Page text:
In 1917, T.R. Reed was commissioned by Amos Gish to construct the Amos H. Gish Building. Amos Gish operated his veterinary practice out of a second-story office and leased the first-story retail and rear garage space to various auto and storage business over the years. Gish and his family lived in an apartment on the second floor while renting the additional apartments. The Amos H. Gish Building was approved on the National Register of Historic Places in 2012 under Criterion A in the area of Commerce.
El Dorado, Kansas (population 13,201 according to the 2010 U.S. Census) was platted after the Civil war and incorporated as a city of the third class in 1871. It was situated along the banks of the Walnut River and by the time Amos Gish arrived in 1910, the city of 3,129 was serviced by two railroad lines, “four banks, an electric lighting plant, waterworks, a fire department, two daily and three weekly newspapers, good hotels, and well-kept streets.”
The early twentieth century brought new interest in the area with the discovery of oil in Butler and Greenwood counties. By the mid-1920s, this area produced a million barrels each month, making it an attractive area for investment and development. With the community’s proximity to Wichita and the increasing industrial development of the early twentieth century, the need for good roads was obvious. Associations formed throughout Kansas to promote good roads and connectivity as favorable for business and tourism.
The period 1900-1917 was the pioneering automobile period during which Kansas roads were developed from primitive dirt paths to interconnected and paved “dustless highways.” Car ownership grew exponentially from 220 automobiles in Kansas in 1900 to over 30,000 in 1912.
US Highway 54 connected western Illinois with El Paso, passing right through El Dorado. An auto-related commercial district emerged along US Highway 54, which entered the city from the east on Central Avenue and turned south on Main Street/Highway 77. Sanborn Fire Insurance Maps of El Dorado from this period illustrate the emergence of roadside oil- and auto-related commerce, particularly along South Main.
In 1912, the 300 and 400 blocks of South Main included three livery stables and a carriage house, but the 400 block was still primarily single-family dwellings. By 1917, the Gish building at 317 S. Main was one of two auto businesses in the area. That number had expanded to six by 1923 and fourteen by 1930, including at least five car dealerships on South Main.
Built in 1917, the Gish Building was part of this boom of development in downtown El Dorado. While Gish ran his veterinary practice out of a second-floor office, various auto-related businesses operated out of the first floor. The Sanborn Fire Insurance Map published in 1917 illustrates this scenario with two “auto-sales” rooms operating out of the first floor commercial spaces and a veterinary stable at the rear. The 1923 and 1930 Sanborn maps note a furniture storage warehouse operating out of the first-floor commercial space and an auto-repair business in the rear.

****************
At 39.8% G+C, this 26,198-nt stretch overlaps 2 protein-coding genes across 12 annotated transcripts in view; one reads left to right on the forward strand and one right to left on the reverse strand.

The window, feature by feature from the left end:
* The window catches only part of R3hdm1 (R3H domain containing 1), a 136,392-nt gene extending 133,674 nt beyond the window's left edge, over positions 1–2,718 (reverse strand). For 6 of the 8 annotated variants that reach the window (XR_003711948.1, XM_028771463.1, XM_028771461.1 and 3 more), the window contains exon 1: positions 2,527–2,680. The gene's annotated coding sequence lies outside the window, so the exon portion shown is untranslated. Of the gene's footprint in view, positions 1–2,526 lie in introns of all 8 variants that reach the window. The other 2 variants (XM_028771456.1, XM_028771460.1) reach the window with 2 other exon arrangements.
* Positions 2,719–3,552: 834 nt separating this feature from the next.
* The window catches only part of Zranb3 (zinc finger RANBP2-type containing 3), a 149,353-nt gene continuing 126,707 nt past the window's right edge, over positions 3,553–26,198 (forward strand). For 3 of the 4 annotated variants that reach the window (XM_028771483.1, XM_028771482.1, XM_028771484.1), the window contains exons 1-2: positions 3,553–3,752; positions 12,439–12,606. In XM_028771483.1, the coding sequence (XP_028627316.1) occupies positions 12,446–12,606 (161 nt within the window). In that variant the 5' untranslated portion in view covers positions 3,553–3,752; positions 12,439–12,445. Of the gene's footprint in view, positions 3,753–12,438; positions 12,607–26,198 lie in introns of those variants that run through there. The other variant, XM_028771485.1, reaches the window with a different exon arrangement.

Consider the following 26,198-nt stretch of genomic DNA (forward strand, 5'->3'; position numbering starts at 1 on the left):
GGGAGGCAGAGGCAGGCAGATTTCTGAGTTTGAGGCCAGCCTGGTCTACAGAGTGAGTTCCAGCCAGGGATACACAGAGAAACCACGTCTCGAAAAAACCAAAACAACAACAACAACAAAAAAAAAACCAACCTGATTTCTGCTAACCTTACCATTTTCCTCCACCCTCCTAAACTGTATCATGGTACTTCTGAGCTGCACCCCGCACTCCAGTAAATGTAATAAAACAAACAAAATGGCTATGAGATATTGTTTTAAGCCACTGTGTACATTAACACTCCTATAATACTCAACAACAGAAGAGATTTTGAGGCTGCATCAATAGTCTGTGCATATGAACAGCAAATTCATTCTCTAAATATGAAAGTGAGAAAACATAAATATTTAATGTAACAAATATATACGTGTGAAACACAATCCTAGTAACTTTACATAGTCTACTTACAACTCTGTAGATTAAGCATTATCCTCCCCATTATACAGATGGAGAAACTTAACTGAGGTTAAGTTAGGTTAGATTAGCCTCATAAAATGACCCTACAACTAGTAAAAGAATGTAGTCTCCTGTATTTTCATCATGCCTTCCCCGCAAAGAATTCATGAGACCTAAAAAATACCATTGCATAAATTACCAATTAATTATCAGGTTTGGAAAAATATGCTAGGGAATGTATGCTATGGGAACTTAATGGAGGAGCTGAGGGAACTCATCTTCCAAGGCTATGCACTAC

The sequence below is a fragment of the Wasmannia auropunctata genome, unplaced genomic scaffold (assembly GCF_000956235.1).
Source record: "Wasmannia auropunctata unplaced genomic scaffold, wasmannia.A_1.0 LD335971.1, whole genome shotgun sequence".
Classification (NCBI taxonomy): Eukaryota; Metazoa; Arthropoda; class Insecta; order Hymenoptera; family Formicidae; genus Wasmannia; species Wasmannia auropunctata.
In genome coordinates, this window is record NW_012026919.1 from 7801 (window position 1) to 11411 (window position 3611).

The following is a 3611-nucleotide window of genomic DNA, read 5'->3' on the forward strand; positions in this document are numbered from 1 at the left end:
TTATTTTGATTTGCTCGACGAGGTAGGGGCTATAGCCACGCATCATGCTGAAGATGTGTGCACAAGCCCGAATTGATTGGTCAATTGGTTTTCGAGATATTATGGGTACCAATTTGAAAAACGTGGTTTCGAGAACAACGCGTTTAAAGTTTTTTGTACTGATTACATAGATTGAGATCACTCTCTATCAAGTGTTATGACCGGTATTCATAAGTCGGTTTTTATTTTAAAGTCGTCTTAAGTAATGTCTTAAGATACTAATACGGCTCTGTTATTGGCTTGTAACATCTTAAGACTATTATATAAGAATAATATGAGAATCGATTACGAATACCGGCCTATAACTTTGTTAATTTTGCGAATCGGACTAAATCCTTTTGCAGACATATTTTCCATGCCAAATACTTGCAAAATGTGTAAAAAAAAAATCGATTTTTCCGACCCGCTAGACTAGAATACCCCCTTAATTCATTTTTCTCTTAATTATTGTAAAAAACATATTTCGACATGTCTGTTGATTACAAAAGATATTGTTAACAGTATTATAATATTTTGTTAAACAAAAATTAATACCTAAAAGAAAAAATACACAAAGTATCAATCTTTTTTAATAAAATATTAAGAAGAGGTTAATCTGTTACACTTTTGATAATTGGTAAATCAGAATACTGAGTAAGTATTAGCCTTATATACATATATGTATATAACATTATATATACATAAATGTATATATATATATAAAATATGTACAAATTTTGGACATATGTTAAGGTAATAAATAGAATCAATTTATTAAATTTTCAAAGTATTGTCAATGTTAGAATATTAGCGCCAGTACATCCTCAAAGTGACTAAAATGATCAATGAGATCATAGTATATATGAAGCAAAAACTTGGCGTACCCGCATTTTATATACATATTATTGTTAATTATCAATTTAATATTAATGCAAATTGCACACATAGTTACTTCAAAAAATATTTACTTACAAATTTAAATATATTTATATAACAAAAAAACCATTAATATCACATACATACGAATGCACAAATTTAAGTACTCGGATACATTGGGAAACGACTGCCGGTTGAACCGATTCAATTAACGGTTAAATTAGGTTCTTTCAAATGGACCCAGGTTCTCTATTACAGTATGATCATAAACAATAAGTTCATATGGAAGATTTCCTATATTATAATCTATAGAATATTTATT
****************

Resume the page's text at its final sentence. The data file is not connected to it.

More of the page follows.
The historic photograph to the right provides an illustration of what the storefront space looked like during the mid-1920s, with openings wide enough for vehicles to pass into and out of the building.
Later city directories list a succession of auto-related companies operating out of the first floor: the Wesley Moor Motor Company and El Dorado Standard Auto Pars (1941); Angle Motor company and Lane Supply Inc. (1946).
For nearly his entire professional career, Gish operated his veterinary practice out of the building at 317 & 319 South Main Street. The Gish family lived in an upstairs apartment and rented the remaining four apartments. The 1920 federal census lists tenants that included an auto mechanic, general laborer, oil company geologist, office receptionist, and railroad clerk. The 1930 federal census lists tenants with occupations such as a boilermaker at an oil refinery, a collector for a sewing machine company, and a bookkeeper at an ice factory. They paid monthly rents of $25 and $27. Amos Gish reported the value of his building as $20,000 in 1930.
At the time of his death in November 1969, Amos Gish and his wife Merle still lived in that second-floor apartment. She lived there until her death in 1971.
Amos H. Gish
Amos H. Gish was born in October 17, 1886 near Abilene, Dickinson County, Kansas. He was the third child born to John and Fanny Gish, who in 1900 were recorded in the federal census as having ten children. The Gish family lived on a farm in Newbern Township, but moved to Manhattan sometime before 1910, when the federal census notes John working as a traveling salesman.
Amos attended Kansas State College and graduated from the veterinary program in 1910. Upon graduation, Gish moved to El Dorado to practice veterinary medicine. There was an established